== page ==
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Beyond political rhetoric: the research on what makes a school good

By Geoff Masters - posted Monday, 5 April 2004

Prime Minister John Howard sparked debate recently by attributing continued growth in private school enrolments to parents' preferences for schools that eschew political correctness and teach values. His claim raises the interesting general question of how parents choose schools for their children and, perhaps more importantly, what we know about the characteristics of outstanding schools. Recent educational research has shed light on both these questions and suggests that highly effective schools - that is, schools that achieve high standards regardless of gender, family backgrounds or socioeconomic status - have a number of features in common.

First, highly effective schools have strong and effective school leaders whose primary focus is on establishing a culture of learning throughout the school. The school is organised, and resources are allocated, in pursuit of this overarching purpose. The principal, with the support of the school leadership team, drives the development of school policies and sets and articulates goals for school improvement. A high priority is placed on professional learning, leadership and collaboration among all school staff. In highly effective schools, principals are in constant and meaningful communication with the school community and work to build partnerships beyond the school in pursuit of the school's objectives.

Second, in these schools, learning is seen as the central purpose of school and takes precedence over everything else. High expectations are set for student learning, whether in classrooms or other learning contexts. There is a deep belief in the ability of every student to learn and to achieve high standards with appropriate and sensitive teaching. Class time is used as learning time; classrooms are calm and busy; and interruptions to learning are discouraged. Outstanding schools recognise and celebrate successful learning and high achievement.


Third, in highly effective schools, teachers have a thorough and up-to-date knowledge of their subjects and a deep understanding of how students learn particular subjects. This understanding includes an appreciation of how learning typically proceeds in a subject and of the kinds of misunderstandings learners commonly develop. In these schools, teachers know their students well: their individual interests, backgrounds, motivations and learning styles. These schools insist on the mastery of foundational skills such as reading and numeracy, and also work to encourage high levels of critical thinking, creativity, problem solving and teamwork. Teachers in highly effective schools encourage students to accept responsibility for their own learning and teach them how to continue learning throughout life.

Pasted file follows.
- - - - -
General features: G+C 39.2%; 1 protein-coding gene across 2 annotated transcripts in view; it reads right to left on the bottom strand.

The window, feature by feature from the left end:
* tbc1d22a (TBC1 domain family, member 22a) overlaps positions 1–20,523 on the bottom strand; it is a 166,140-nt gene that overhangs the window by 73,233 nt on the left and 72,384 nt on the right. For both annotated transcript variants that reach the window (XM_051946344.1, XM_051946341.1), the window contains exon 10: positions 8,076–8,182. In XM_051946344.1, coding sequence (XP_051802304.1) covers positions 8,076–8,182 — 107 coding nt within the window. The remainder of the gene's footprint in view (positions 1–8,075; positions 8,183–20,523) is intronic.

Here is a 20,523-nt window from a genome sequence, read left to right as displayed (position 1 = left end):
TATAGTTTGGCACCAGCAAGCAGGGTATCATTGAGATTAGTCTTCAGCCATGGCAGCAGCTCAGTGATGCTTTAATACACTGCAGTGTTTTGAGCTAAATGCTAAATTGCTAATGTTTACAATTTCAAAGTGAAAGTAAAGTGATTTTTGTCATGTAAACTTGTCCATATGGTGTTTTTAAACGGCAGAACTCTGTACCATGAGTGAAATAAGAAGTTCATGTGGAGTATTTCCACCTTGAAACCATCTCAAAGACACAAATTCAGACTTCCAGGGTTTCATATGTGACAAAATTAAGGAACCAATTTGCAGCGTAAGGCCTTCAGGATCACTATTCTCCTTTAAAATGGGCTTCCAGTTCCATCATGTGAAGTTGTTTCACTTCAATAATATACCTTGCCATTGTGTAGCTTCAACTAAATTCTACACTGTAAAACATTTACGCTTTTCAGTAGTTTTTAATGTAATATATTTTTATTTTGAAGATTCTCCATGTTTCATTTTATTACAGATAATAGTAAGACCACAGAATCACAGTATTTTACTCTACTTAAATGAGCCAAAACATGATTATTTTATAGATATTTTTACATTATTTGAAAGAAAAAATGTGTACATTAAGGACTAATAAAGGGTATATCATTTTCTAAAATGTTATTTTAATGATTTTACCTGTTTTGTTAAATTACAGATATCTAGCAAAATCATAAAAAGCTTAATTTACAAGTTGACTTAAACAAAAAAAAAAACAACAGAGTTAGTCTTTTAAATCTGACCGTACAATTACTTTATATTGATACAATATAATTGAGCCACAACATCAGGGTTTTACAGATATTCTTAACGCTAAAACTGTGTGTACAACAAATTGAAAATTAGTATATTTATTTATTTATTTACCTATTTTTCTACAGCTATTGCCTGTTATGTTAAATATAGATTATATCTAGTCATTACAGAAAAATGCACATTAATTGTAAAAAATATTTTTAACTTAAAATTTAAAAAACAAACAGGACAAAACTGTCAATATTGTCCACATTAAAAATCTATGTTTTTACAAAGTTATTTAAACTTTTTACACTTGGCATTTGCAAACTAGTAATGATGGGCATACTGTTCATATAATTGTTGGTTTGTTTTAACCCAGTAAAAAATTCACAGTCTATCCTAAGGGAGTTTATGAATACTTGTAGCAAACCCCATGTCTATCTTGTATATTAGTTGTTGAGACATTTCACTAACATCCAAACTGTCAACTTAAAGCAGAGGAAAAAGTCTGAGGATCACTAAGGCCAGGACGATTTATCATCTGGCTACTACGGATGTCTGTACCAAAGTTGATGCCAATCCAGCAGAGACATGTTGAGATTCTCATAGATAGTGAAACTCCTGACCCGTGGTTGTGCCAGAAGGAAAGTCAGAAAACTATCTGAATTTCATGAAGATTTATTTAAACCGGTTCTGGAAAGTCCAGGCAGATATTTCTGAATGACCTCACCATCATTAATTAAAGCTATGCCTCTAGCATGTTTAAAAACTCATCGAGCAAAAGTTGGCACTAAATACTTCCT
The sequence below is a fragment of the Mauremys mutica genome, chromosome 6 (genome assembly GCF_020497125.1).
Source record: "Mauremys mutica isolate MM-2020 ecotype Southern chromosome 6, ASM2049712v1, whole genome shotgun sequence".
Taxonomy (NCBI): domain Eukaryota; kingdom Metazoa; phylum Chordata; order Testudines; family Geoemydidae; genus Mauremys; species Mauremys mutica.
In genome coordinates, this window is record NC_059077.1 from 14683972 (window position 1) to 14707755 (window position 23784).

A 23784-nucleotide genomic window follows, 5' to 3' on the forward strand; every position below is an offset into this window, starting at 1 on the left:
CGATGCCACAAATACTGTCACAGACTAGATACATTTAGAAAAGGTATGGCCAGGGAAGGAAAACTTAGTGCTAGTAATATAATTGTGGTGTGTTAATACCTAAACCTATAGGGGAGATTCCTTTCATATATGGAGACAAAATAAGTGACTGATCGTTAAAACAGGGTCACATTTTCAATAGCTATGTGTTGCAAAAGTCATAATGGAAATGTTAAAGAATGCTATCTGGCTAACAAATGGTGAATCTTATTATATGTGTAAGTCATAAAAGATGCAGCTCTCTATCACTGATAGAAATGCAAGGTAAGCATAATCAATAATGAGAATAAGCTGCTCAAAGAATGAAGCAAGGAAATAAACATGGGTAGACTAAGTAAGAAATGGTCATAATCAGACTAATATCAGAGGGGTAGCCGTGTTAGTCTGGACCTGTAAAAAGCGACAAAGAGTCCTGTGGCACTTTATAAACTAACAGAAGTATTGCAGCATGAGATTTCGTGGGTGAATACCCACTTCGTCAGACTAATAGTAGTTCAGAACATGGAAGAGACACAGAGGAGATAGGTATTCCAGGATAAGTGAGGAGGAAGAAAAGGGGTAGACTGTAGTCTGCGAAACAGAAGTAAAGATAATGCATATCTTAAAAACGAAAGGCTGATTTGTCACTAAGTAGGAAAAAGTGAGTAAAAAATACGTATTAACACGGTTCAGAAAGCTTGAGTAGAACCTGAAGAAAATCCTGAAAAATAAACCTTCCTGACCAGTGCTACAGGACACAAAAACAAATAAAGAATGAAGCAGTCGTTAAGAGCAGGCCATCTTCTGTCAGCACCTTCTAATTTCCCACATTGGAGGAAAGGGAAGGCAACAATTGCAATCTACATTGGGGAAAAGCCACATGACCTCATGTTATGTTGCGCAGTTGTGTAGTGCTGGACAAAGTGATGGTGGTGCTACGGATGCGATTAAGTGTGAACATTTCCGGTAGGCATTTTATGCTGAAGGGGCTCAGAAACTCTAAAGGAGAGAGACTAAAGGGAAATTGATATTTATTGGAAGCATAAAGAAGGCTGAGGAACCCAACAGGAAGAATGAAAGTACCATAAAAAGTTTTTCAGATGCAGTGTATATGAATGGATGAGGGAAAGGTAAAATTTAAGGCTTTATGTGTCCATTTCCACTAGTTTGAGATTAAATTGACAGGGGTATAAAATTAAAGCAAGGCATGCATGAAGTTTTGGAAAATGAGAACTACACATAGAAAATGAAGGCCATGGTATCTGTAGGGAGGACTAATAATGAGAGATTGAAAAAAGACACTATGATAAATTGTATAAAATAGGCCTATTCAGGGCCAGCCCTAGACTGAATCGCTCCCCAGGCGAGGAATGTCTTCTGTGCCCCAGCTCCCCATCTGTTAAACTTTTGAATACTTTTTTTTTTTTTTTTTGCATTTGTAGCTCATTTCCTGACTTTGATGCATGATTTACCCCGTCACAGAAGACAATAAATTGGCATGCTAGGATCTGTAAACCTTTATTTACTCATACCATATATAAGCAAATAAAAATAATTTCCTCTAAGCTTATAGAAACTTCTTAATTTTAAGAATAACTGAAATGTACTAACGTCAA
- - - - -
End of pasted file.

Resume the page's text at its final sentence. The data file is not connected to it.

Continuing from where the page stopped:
Fourth, highly effective schools are characterised by outstanding school cultures. In these schools students have a sense of belonging and pride. They enjoy learning and are engaged and challenged. The school provides a physical and social setting that is safe, well organised and caring. Values of respect, tolerance and inclusion are promoted throughout the school and cultural and religious diversity are welcomed and celebrated. In such schools there is a strong commitment to a culture of learning and continuous improvement and an ongoing search for information and knowledge that can be used to improve on current practice.

Fifth, highly effective schools have well-developed systems for evaluating and monitoring their performance. They promote a culture of self-evaluation and reflection and collect and use data to inform decision making at all levels. They recognise the importance of providing meaningful performance information to a range of stakeholders, including parents. These schools place a high priority on the early identification and remediation of gaps and difficulties in student learning. They give timely feedback to students in forms that can be used to guide further learning, and they encourage students to develop skills in monitoring their own progress.

Finally, effective schools have high levels of parent and community involvement. Parents are encouraged to take an active role in discussing, monitoring and supporting their children's learning. Parents are involved in setting goals for the school and in developing school policies. The school itself is seen as an important part of the local community and these schools often find ways to involve business and community leaders in the work of the school, as well as to establish partnerships with other agencies and businesses to advance school goals.

Not all parents have the same expectations of schools and parents often have different priorities for their children. But research suggests that parents have a shared interest in seeing their children attend schools that are safe and supportive and in which their children are happy and learning. They also look to schools to promote values such as respect for others, honesty, tolerance, fairness and the pursuit of excellence.

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About the Author

Professor Geoff Masters is CEO of the Australian Council for Educational Research.

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